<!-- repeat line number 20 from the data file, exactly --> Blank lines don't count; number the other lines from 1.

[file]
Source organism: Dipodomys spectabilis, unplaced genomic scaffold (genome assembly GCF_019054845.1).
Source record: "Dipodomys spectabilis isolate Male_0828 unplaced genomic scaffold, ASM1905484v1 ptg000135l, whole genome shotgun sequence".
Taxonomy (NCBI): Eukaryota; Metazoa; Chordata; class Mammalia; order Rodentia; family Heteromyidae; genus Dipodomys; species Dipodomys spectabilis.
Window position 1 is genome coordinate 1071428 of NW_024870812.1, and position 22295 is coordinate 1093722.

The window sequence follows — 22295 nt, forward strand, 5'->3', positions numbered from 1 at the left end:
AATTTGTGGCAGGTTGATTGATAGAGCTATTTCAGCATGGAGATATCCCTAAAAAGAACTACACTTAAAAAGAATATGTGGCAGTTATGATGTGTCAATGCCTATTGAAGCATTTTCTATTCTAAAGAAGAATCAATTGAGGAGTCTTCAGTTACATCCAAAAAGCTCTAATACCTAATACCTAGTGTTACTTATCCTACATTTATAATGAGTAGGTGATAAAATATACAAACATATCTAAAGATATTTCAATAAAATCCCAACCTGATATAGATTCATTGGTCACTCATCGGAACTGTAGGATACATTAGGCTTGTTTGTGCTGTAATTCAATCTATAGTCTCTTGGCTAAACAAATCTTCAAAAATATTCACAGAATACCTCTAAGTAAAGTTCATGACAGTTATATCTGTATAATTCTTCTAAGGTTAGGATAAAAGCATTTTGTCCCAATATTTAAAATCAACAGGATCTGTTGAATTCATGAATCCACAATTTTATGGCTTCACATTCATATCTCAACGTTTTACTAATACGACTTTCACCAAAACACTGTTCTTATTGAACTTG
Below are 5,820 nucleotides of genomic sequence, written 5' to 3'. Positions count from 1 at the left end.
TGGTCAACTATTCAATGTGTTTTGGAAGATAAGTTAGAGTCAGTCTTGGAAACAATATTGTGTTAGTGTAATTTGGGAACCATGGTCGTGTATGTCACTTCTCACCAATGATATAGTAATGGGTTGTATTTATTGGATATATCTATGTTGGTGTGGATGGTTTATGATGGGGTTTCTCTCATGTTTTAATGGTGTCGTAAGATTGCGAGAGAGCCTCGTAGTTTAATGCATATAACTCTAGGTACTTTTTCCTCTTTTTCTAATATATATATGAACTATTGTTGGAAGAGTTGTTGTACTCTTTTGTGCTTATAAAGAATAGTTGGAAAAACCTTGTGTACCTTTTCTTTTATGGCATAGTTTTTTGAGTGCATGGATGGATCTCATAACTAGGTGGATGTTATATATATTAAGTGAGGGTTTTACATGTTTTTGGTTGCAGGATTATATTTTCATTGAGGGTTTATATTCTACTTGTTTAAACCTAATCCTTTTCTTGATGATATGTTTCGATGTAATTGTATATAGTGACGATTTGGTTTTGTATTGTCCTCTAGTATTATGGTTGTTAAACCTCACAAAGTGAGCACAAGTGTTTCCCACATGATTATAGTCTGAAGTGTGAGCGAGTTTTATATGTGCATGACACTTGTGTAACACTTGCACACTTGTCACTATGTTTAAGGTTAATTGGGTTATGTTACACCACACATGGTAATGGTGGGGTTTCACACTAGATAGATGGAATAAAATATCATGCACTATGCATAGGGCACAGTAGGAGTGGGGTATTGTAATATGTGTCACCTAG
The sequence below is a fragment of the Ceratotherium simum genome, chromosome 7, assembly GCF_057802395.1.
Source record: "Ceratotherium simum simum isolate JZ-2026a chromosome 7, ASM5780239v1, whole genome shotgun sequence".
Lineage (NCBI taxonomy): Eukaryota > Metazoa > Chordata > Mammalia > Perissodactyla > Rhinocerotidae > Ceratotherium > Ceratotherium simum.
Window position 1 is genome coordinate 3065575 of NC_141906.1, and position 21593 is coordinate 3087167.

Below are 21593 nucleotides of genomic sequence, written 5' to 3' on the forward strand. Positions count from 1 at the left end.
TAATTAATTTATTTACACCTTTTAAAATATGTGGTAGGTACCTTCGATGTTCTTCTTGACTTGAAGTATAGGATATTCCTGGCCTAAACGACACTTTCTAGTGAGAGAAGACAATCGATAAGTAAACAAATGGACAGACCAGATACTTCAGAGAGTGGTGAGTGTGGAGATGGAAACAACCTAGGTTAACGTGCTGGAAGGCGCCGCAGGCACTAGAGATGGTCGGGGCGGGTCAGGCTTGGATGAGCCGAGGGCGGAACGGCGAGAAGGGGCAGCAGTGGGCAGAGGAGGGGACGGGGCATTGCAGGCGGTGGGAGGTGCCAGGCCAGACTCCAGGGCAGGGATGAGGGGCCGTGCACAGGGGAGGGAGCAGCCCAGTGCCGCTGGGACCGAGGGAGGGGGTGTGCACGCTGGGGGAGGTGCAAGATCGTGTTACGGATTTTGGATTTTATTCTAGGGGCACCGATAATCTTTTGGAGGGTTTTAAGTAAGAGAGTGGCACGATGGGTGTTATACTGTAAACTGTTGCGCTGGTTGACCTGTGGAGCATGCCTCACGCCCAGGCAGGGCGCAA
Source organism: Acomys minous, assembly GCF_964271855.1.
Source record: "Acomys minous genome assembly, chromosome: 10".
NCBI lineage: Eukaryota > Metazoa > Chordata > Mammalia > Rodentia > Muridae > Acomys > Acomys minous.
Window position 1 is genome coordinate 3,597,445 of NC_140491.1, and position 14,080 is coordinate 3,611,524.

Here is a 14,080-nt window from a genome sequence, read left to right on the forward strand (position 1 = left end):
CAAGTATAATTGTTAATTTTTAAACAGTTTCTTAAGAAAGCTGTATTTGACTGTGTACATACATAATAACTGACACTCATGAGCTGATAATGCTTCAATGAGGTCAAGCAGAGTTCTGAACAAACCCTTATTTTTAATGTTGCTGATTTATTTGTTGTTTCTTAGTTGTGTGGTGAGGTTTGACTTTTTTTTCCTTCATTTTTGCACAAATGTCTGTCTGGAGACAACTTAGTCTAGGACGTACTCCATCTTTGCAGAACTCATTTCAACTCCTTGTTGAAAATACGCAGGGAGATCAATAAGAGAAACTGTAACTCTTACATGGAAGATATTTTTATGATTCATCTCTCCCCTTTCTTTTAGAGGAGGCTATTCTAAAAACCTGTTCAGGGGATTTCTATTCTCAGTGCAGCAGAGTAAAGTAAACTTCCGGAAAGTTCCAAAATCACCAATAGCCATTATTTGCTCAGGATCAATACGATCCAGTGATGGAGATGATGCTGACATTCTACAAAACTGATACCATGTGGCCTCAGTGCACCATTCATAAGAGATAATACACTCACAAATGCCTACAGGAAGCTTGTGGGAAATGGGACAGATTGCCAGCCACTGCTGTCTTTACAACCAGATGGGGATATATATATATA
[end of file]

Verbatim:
CAAGTATAATTGTTAATTTTTAAACAGTTTCTTAAGAAAGCTGTATTTGACTGTGTACATACATAATAACTGACACTCATGAGCTGATAATGCTTCAATGAGGTCAAGCAGAGTTCTGAACAAACCCTTATTTTTAATGTTGCTGATTTATTTGTTGTTTCTTAGTTGTGTGGTGAGGTTTGACTTTTTTTTCCTTCATTTTTGCACAAATGTCTGTCTGGAGACAACTTAGTCTAGGACGTACTCCATCTTTGCAGAACTCATTTCAACTCCTTGTTGAAAATACGCAGGGAGATCAATAAGAGAAACTGTAACTCTTACATGGAAGATATTTTTATGATTCATCTCTCCCCTTTCTTTTAGAGGAGGCTATTCTAAAAACCTGTTCAGGGGATTTCTATTCTCAGTGCAGCAGAGTAAAGTAAACTTCCGGAAAGTTCCAAAATCACCAATAGCCATTATTTGCTCAGGATCAATACGATCCAGTGATGGAGATGATGCTGACATTCTACAAAACTGATACCATGTGGCCTCAGTGCACCATTCATAAGAGATAATACACTCACAAATGCCTACAGGAAGCTTGTGGGAAATGGGACAGATTGCCAGCCACTGCTGTCTTTACAACCAGATGGGGATATATATATATA